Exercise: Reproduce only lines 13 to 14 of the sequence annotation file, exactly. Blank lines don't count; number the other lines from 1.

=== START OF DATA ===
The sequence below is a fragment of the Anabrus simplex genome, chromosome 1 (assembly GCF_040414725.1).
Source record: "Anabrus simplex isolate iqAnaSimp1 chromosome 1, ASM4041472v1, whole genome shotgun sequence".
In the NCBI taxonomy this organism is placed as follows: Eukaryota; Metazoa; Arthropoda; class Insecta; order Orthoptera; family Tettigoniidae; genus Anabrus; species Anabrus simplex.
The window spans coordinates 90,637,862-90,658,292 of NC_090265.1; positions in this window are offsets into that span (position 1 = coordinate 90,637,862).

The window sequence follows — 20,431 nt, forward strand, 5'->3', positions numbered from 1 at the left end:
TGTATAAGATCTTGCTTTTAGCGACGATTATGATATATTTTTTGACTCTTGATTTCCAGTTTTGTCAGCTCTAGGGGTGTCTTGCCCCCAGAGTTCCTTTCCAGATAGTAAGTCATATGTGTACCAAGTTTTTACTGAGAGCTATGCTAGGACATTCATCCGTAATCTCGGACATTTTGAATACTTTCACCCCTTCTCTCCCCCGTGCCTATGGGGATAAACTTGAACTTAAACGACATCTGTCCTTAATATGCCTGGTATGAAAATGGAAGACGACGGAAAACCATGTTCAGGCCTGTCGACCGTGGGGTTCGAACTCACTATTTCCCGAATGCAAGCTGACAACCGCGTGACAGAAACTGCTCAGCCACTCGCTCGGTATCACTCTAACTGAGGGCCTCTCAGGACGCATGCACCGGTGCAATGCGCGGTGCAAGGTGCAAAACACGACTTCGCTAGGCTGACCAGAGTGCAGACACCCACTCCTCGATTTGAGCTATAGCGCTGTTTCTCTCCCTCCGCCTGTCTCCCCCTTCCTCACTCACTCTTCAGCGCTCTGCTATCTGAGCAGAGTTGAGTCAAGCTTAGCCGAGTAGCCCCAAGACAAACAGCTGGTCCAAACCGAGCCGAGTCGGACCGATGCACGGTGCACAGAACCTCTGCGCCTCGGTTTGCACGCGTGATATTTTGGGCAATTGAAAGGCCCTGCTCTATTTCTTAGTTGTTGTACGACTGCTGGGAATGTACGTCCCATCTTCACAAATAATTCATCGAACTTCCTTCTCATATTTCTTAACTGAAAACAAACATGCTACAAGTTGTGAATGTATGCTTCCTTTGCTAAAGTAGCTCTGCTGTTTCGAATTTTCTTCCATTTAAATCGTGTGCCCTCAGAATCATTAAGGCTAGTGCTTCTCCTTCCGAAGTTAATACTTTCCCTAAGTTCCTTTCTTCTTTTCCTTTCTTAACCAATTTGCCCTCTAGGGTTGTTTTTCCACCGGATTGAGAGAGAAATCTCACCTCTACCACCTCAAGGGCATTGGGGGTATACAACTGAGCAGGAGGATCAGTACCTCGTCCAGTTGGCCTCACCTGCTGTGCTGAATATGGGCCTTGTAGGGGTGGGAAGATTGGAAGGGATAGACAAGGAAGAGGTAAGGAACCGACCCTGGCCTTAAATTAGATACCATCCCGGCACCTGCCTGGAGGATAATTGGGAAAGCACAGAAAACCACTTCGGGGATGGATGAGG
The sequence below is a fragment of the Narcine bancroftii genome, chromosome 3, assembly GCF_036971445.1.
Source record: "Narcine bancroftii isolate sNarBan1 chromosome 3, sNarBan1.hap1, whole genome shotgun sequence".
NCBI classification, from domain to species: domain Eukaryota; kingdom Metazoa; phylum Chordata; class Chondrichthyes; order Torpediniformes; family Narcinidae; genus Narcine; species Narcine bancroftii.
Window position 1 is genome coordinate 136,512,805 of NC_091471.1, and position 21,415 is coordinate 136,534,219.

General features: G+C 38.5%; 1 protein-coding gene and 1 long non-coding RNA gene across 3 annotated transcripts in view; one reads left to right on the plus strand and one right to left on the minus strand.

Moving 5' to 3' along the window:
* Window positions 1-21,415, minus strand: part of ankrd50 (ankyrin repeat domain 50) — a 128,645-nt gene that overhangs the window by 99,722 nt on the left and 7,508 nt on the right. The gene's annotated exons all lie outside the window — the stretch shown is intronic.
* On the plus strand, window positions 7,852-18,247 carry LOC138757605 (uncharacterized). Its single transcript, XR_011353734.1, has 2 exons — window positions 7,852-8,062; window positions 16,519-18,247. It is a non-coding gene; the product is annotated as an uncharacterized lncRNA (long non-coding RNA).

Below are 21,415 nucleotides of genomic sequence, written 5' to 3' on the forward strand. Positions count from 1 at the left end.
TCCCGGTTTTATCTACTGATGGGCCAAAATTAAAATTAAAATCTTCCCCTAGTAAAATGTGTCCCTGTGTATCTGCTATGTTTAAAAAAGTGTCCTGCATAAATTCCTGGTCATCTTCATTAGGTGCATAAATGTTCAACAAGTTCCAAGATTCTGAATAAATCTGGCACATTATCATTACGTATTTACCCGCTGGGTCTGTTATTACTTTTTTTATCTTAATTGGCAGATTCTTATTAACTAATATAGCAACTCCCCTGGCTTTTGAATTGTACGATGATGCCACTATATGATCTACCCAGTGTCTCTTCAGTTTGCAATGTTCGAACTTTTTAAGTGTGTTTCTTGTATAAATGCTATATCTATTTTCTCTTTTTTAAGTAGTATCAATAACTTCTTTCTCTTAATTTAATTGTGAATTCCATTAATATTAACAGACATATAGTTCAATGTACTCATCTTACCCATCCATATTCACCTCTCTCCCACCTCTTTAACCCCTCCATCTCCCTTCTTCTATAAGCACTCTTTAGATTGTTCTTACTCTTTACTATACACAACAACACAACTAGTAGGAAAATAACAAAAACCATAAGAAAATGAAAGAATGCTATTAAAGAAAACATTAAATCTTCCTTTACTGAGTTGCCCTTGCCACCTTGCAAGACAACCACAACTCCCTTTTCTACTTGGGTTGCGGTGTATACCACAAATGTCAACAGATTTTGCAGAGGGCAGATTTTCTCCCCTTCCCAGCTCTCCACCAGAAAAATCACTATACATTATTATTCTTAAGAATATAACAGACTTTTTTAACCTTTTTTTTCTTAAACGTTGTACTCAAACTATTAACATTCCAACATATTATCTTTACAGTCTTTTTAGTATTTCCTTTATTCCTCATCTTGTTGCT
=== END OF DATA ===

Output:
* Window positions 1-21,415, minus strand: part of ankrd50 (ankyrin repeat domain 50) — a 128,645-nt gene that overhangs the window by 99,722 nt on the left and 7,508 nt on the right. The gene's annotated exons all lie outside the window — the stretch shown is intronic.
* On the plus strand, window positions 7,852-18,247 carry LOC138757605 (uncharacterized). Its single transcript, XR_011353734.1, has 2 exons — window positions 7,852-8,062; window positions 16,519-18,247. It is a non-coding gene; the product is annotated as an uncharacterized lncRNA (long non-coding RNA).